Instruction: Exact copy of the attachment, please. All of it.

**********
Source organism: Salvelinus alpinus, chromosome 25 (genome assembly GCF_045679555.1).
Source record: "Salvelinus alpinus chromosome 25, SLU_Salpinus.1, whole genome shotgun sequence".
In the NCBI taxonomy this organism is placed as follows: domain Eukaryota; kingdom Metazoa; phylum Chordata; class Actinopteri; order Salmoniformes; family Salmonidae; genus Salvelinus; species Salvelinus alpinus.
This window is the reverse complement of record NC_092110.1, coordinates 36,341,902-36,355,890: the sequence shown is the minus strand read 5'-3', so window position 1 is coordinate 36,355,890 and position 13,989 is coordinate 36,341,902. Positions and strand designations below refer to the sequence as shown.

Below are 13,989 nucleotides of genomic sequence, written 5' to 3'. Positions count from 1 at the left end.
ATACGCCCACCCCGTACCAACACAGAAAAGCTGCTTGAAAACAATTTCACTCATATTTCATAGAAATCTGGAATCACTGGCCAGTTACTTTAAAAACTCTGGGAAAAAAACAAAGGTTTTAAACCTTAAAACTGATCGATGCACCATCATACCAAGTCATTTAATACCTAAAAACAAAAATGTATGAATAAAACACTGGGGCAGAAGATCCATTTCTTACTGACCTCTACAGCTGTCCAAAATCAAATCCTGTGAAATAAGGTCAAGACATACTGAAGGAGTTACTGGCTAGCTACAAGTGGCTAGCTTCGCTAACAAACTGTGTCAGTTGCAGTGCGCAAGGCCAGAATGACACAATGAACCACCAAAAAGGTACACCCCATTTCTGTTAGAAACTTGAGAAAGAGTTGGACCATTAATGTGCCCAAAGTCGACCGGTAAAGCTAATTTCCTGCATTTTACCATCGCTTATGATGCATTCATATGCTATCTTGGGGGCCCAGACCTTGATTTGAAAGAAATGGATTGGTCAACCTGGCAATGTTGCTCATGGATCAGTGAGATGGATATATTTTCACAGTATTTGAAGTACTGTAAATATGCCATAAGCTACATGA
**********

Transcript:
Source organism: Salvelinus alpinus, chromosome 25 (genome assembly GCF_045679555.1).
Source record: "Salvelinus alpinus chromosome 25, SLU_Salpinus.1, whole genome shotgun sequence".
In the NCBI taxonomy this organism is placed as follows: domain Eukaryota; kingdom Metazoa; phylum Chordata; class Actinopteri; order Salmoniformes; family Salmonidae; genus Salvelinus; species Salvelinus alpinus.
This window is the reverse complement of record NC_092110.1, coordinates 36,341,902-36,355,890: the sequence shown is the minus strand read 5'-3', so window position 1 is coordinate 36,355,890 and position 13,989 is coordinate 36,341,902. Positions and strand designations below refer to the sequence as shown.

Below are 13,989 nucleotides of genomic sequence, written 5' to 3'. Positions count from 1 at the left end.
ATACGCCCACCCCGTACCAACACAGAAAAGCTGCTTGAAAACAATTTCACTCATATTTCATAGAAATCTGGAATCACTGGCCAGTTACTTTAAAAACTCTGGGAAAAAAACAAAGGTTTTAAACCTTAAAACTGATCGATGCACCATCATACCAAGTCATTTAATACCTAAAAACAAAAATGTATGAATAAAACACTGGGGCAGAAGATCCATTTCTTACTGACCTCTACAGCTGTCCAAAATCAAATCCTGTGAAATAAGGTCAAGACATACTGAAGGAGTTACTGGCTAGCTACAAGTGGCTAGCTTCGCTAACAAACTGTGTCAGTTGCAGTGCGCAAGGCCAGAATGACACAATGAACCACCAAAAAGGTACACCCCATTTCTGTTAGAAACTTGAGAAAGAGTTGGACCATTAATGTGCCCAAAGTCGACCGGTAAAGCTAATTTCCTGCATTTTACCATCGCTTATGATGCATTCATATGCTATCTTGGGGGCCCAGACCTTGATTTGAAAGAAATGGATTGGTCAACCTGGCAATGTTGCTCATGGATCAGTGAGATGGATATATTTTCACAGTATTTGAAGTACTGTAAATATGCCATAAGCTACATGA